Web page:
2015-2016 Save the Manatee Annual Trust Fund Report
The Florida Fish and Wildlife Conservation Commission (FWC) is pleased to submit the annual report on the expenditures from the Save the Manatee Trust Fund (Trust Fund), per section 379.2431(4)(b), Florida Statutes (F.S.). The Trust Fund is the primary source of funding for the State's manatee-related research and conservation activities. As required by Florida law, the report is provided to the President of the Florida Senate and the Speaker of the Florida House of Representatives by December 1, annually. This report covers the period from July 1, 2015 through June 30, 2016.
A key component of FWC’s guiding conservation goal for the Florida manatee is to effectively manage the wildlife resource in perpetuity throughout Florida. The word “perpetuity” underscores the commitment of the agency to manage this treasured public trust resource for intergenerational benefit. Several conservation objectives, laid out in FWC’s Manatee Management Plan, highlight essential information needs and actions in line with the principal responsibility to maintaining viable wildlife populations that are capable of enduring environmental catastrophes, periodic large-scale die-offs, changes in environmental conditions, and human-related stressors. FWC highlights important steps made in carrying out conservation plans throughout this and previous annual reports. These steps include using sharper science to build upon species and habitat knowledge in support of effective management actions. With the long-term support of the Trust Fund, FWC has developed state-of-the-art techniques to monitor manatee abundance, trends in abundance, and threats using data from multiple research efforts, such as aerial surveys, high quality cause of death evaluations, statewide rescue operations, survival rate estimation, risk estimators/assessments, and habitat quality. The rigor and investment in these approaches is appropriate and necessary given the many environmental challenges faced by Florida. Evidence contained in this annual report, such as anthropogenic-related mortality and rescues, underscore the conservation reliance of the species-meaning that threats cannot be eliminated, but only managed. Through sound conservation practices and strong public stewardship, the species can be sustained and human-related threats reduced. The significant achievements made thus far as well as ongoing and future commitment to monitoring, evaluation, and timely management actions position FWC along with many conservation partners to successfully fulfill public trust obligations; ensuring with high certainty the long-term persistence and vigor of the Florida manatee population.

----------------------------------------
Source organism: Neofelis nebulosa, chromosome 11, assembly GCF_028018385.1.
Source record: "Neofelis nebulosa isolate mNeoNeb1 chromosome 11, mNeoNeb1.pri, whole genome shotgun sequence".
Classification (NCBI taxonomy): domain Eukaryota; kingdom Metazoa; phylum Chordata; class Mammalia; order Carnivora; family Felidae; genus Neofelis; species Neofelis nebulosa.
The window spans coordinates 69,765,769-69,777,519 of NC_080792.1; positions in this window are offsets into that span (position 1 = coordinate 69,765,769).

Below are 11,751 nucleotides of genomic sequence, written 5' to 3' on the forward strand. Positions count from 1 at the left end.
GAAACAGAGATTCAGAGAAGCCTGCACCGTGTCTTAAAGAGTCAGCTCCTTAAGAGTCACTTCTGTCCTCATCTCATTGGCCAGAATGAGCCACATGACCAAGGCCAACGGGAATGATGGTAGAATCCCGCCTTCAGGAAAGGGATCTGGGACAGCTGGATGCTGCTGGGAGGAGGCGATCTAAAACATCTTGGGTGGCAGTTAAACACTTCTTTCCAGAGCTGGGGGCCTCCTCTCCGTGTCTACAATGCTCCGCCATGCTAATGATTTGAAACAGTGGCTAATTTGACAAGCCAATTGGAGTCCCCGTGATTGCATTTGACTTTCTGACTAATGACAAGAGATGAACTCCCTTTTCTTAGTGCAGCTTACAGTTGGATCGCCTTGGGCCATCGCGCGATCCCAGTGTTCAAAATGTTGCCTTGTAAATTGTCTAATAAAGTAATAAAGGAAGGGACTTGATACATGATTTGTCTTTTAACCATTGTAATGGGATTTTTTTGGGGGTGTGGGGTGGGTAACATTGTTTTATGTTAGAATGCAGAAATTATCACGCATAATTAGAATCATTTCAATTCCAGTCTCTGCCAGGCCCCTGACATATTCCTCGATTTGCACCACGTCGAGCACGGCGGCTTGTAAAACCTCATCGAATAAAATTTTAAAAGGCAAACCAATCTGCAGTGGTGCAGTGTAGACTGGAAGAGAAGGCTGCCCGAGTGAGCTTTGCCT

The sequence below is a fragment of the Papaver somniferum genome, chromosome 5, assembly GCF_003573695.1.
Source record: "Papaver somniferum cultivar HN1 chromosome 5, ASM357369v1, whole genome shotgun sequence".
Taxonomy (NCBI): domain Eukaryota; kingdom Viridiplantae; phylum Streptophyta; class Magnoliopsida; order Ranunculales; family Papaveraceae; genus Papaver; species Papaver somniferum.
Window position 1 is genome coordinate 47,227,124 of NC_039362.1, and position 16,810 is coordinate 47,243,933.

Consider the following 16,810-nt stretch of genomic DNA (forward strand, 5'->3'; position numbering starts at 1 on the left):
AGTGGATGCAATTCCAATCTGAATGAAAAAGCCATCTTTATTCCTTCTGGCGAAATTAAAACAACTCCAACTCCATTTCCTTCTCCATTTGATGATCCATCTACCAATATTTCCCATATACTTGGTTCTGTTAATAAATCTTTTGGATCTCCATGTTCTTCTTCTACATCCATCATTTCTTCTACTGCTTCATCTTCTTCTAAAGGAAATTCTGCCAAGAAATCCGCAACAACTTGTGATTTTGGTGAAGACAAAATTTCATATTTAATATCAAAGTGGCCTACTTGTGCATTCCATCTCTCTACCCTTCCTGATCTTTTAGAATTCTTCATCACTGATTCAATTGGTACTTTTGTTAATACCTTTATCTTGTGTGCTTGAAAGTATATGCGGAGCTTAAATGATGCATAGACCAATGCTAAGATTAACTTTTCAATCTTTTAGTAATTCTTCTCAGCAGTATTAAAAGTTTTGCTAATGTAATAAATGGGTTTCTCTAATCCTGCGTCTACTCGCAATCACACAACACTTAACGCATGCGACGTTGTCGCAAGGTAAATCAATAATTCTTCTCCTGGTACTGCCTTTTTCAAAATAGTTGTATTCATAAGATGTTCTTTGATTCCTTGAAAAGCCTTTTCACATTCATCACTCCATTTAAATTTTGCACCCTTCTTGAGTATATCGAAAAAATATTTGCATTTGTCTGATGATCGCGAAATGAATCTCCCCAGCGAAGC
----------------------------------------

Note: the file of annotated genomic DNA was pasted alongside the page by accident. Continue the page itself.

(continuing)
These activities are possible because of the funding of the Trust Fund. The Trust Fund receives money from sales of manatee license plates and decals, boat registration fees, and voluntary donations. Revenues for FY 2015-2016 totaled $3,826,539. Appropriations from the Trust Fund for the same period were $3,836,602, with $325,000 provided for manatee research activities at Mote Marine Laboratory (Mote), and a service charge to General Revenue of $304,874 that most trust funds are required by law to pay. In FY 2015-2016, FWC’s Division of Habitat and Species Conservation expended $1,079,716 for conservation activities and the Fish and Wildlife Research Institute expended $1,871,174 on research and monitoring. Details of revenues, appropriations, and expenditures are shown on page 6 of this report.